Skip to main content
Changes ahead
Some pages will look different than others as we modernize to bring you an even better website.

General Crook House and Victorian Heirloom Garden

MCC's Arboretum

MCC's Arboretum, a Nebraska Statewide Arboretum site, is comprised of six venues located throughout the 70-acre campus. Among them is the General Crook House with its original Victorian-era garden.

General Crook House Victorian Heirloom Garden

Crook House gardens birdbath

Photo by Janice Rutledge
(click for larger image)

The Crook House Victorian Heirloom Garden is the only garden of its kind in this region. It blooms among century-old trees at an authentically restored home built in 1879 for a frontier general. The garden features more than 110 varieties of flowers, some trees and shrubs were carried here on wagon trains and were available by catalog in the 1880s, or were native to Nebraska. The garden overlooks the majestic parade ground and historic buildings of Fort Omaha, and at the rear, along the back drive, are natural wild flowers and prairie grasses.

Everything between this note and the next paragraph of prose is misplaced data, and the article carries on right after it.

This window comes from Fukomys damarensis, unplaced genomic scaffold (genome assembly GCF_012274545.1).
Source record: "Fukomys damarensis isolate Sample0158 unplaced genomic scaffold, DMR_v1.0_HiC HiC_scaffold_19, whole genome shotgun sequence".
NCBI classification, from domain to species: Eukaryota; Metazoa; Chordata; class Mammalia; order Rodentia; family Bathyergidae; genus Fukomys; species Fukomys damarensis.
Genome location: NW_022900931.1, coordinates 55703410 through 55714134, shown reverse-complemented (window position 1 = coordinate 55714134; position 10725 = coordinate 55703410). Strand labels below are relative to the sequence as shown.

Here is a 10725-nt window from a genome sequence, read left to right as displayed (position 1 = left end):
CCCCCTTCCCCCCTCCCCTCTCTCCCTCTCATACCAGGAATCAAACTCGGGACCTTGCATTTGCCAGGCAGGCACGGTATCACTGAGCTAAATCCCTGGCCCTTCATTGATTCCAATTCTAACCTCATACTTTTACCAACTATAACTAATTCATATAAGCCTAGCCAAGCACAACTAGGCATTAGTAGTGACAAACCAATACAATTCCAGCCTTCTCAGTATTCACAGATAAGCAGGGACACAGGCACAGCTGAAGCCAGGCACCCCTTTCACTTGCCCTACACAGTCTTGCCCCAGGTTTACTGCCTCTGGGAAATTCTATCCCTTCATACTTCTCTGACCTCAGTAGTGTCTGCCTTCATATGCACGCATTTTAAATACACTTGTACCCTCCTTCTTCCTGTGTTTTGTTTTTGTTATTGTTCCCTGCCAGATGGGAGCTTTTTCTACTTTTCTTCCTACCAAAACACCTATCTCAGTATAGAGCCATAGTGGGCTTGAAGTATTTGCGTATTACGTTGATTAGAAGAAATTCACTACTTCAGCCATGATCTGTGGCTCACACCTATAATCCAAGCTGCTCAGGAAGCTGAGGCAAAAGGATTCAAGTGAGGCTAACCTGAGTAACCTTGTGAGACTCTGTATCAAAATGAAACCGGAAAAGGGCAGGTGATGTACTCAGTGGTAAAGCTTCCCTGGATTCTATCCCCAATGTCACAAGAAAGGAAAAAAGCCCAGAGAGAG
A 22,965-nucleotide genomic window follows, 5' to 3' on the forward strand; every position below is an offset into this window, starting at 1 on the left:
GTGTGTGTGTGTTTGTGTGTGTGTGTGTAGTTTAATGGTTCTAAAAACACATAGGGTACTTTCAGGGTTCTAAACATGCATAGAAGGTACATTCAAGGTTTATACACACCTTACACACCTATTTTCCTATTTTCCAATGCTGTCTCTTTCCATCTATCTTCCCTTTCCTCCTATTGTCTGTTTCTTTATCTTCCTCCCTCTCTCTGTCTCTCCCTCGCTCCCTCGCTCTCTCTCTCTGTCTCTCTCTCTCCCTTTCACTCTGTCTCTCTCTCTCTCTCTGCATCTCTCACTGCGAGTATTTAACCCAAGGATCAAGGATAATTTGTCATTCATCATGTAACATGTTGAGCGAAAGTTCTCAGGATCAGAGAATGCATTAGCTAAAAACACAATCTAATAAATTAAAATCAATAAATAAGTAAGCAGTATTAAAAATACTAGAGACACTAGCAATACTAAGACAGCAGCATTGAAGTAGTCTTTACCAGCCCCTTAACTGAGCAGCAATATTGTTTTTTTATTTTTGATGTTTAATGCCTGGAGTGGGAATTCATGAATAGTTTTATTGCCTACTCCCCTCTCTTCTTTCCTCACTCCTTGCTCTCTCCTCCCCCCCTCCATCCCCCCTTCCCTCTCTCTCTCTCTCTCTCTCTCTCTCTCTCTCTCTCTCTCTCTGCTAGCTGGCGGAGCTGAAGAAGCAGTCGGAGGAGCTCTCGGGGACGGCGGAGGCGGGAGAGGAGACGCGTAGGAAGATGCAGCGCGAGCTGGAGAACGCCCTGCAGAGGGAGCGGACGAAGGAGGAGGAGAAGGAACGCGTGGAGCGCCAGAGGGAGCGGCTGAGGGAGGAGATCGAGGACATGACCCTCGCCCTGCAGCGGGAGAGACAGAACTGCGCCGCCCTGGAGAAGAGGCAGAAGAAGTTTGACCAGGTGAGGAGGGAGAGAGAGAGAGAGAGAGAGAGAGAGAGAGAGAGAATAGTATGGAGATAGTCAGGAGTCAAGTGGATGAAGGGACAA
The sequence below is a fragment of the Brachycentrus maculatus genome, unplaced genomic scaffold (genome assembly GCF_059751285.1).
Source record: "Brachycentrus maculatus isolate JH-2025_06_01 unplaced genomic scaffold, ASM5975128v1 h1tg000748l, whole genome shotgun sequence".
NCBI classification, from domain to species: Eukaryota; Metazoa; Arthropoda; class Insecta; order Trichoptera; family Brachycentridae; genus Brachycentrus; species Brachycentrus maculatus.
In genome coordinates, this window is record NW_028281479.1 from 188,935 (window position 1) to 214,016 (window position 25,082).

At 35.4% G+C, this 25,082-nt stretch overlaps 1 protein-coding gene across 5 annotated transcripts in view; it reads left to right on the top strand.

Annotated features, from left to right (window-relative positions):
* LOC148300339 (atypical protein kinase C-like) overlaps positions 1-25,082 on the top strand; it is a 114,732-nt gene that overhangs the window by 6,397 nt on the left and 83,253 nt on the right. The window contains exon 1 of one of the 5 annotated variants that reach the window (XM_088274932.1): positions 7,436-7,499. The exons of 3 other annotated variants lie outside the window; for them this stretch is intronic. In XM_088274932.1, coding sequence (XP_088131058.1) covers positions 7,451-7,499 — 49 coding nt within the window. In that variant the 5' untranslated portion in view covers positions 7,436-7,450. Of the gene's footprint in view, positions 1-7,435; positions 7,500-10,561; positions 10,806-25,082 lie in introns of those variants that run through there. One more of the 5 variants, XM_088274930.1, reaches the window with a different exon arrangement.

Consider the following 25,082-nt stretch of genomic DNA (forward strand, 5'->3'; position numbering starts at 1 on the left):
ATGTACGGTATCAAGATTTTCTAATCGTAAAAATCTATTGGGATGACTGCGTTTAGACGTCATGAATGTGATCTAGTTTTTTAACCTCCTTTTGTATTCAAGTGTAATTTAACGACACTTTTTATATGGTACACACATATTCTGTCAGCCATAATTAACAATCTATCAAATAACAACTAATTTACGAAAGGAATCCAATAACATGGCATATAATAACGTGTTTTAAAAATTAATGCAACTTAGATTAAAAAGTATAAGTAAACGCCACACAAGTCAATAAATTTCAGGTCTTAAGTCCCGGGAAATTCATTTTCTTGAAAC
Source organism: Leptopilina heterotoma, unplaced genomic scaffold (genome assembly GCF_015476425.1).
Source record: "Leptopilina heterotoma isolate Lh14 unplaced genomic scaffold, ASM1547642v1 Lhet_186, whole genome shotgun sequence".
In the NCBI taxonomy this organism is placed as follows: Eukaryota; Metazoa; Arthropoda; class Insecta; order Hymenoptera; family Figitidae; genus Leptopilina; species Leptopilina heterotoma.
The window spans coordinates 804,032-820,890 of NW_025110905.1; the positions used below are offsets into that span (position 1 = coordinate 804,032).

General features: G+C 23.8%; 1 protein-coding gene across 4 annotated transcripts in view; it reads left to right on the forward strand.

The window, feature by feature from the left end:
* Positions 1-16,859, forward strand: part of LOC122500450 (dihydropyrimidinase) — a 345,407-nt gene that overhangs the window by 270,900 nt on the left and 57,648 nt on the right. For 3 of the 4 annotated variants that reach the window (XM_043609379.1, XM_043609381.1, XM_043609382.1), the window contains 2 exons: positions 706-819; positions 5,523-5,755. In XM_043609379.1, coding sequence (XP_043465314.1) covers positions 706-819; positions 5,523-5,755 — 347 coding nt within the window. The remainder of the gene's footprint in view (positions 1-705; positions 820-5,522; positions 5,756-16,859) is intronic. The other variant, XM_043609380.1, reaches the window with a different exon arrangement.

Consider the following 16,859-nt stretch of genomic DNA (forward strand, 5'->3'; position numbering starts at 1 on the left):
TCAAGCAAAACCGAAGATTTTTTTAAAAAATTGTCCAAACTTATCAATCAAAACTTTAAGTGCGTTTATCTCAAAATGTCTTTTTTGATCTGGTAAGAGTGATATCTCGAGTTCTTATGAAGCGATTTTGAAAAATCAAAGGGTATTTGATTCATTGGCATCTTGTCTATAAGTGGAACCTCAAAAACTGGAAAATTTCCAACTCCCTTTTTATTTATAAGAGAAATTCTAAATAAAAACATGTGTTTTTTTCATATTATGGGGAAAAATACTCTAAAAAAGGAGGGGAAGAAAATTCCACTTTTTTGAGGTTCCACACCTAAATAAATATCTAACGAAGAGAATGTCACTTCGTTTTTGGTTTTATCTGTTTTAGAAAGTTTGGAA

Every home during this Victorian period of the late 1800s, however modest, included some form of garden fenced or bordered by shrubs to define an outside living space. Gardens provided a welcome escape from summer's heat. The Crook House Garden is edged with Privet, Alpine Currant, Rose trellis and hedges, and the Bridal Wreath Spirea.

Crook House gardens

Photo by Rita Jerins
(click for larger image)

A unique feature is that it was designed to resemble a parlor rug. Carpet beds (the four center areas) are accented with the patterns and bright colors of an Oriental carpet.